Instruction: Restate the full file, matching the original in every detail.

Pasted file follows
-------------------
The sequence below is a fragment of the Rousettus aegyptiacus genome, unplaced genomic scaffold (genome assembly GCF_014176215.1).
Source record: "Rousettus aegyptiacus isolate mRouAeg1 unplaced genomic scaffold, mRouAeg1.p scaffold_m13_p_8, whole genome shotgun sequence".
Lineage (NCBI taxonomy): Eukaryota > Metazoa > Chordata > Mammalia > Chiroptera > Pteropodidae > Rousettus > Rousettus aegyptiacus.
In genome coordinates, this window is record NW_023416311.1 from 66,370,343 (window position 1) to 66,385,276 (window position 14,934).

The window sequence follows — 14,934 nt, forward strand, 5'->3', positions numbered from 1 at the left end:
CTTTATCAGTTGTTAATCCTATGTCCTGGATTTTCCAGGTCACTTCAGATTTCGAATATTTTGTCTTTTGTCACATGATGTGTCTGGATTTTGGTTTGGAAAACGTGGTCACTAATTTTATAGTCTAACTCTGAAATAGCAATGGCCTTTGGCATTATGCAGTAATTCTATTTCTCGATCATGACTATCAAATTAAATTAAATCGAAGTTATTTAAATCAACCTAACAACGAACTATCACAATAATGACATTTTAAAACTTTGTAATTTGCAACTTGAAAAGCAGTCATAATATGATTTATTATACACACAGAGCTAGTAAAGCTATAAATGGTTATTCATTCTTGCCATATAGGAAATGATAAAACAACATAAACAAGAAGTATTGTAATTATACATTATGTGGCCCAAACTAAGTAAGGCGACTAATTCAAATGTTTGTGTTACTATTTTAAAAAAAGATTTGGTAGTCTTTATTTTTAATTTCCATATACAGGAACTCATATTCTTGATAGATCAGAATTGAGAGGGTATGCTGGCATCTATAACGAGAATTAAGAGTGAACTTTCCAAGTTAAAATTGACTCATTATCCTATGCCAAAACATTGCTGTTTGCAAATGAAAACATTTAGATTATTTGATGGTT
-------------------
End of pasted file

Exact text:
The sequence below is a fragment of the Rousettus aegyptiacus genome, unplaced genomic scaffold (genome assembly GCF_014176215.1).
Source record: "Rousettus aegyptiacus isolate mRouAeg1 unplaced genomic scaffold, mRouAeg1.p scaffold_m13_p_8, whole genome shotgun sequence".
Lineage (NCBI taxonomy): Eukaryota > Metazoa > Chordata > Mammalia > Chiroptera > Pteropodidae > Rousettus > Rousettus aegyptiacus.
In genome coordinates, this window is record NW_023416311.1 from 66,370,343 (window position 1) to 66,385,276 (window position 14,934).

The window sequence follows — 14,934 nt, forward strand, 5'->3', positions numbered from 1 at the left end:
CTTTATCAGTTGTTAATCCTATGTCCTGGATTTTCCAGGTCACTTCAGATTTCGAATATTTTGTCTTTTGTCACATGATGTGTCTGGATTTTGGTTTGGAAAACGTGGTCACTAATTTTATAGTCTAACTCTGAAATAGCAATGGCCTTTGGCATTATGCAGTAATTCTATTTCTCGATCATGACTATCAAATTAAATTAAATCGAAGTTATTTAAATCAACCTAACAACGAACTATCACAATAATGACATTTTAAAACTTTGTAATTTGCAACTTGAAAAGCAGTCATAATATGATTTATTATACACACAGAGCTAGTAAAGCTATAAATGGTTATTCATTCTTGCCATATAGGAAATGATAAAACAACATAAACAAGAAGTATTGTAATTATACATTATGTGGCCCAAACTAAGTAAGGCGACTAATTCAAATGTTTGTGTTACTATTTTAAAAAAAGATTTGGTAGTCTTTATTTTTAATTTCCATATACAGGAACTCATATTCTTGATAGATCAGAATTGAGAGGGTATGCTGGCATCTATAACGAGAATTAAGAGTGAACTTTCCAAGTTAAAATTGACTCATTATCCTATGCCAAAACATTGCTGTTTGCAAATGAAAACATTTAGATTATTTGATGGTT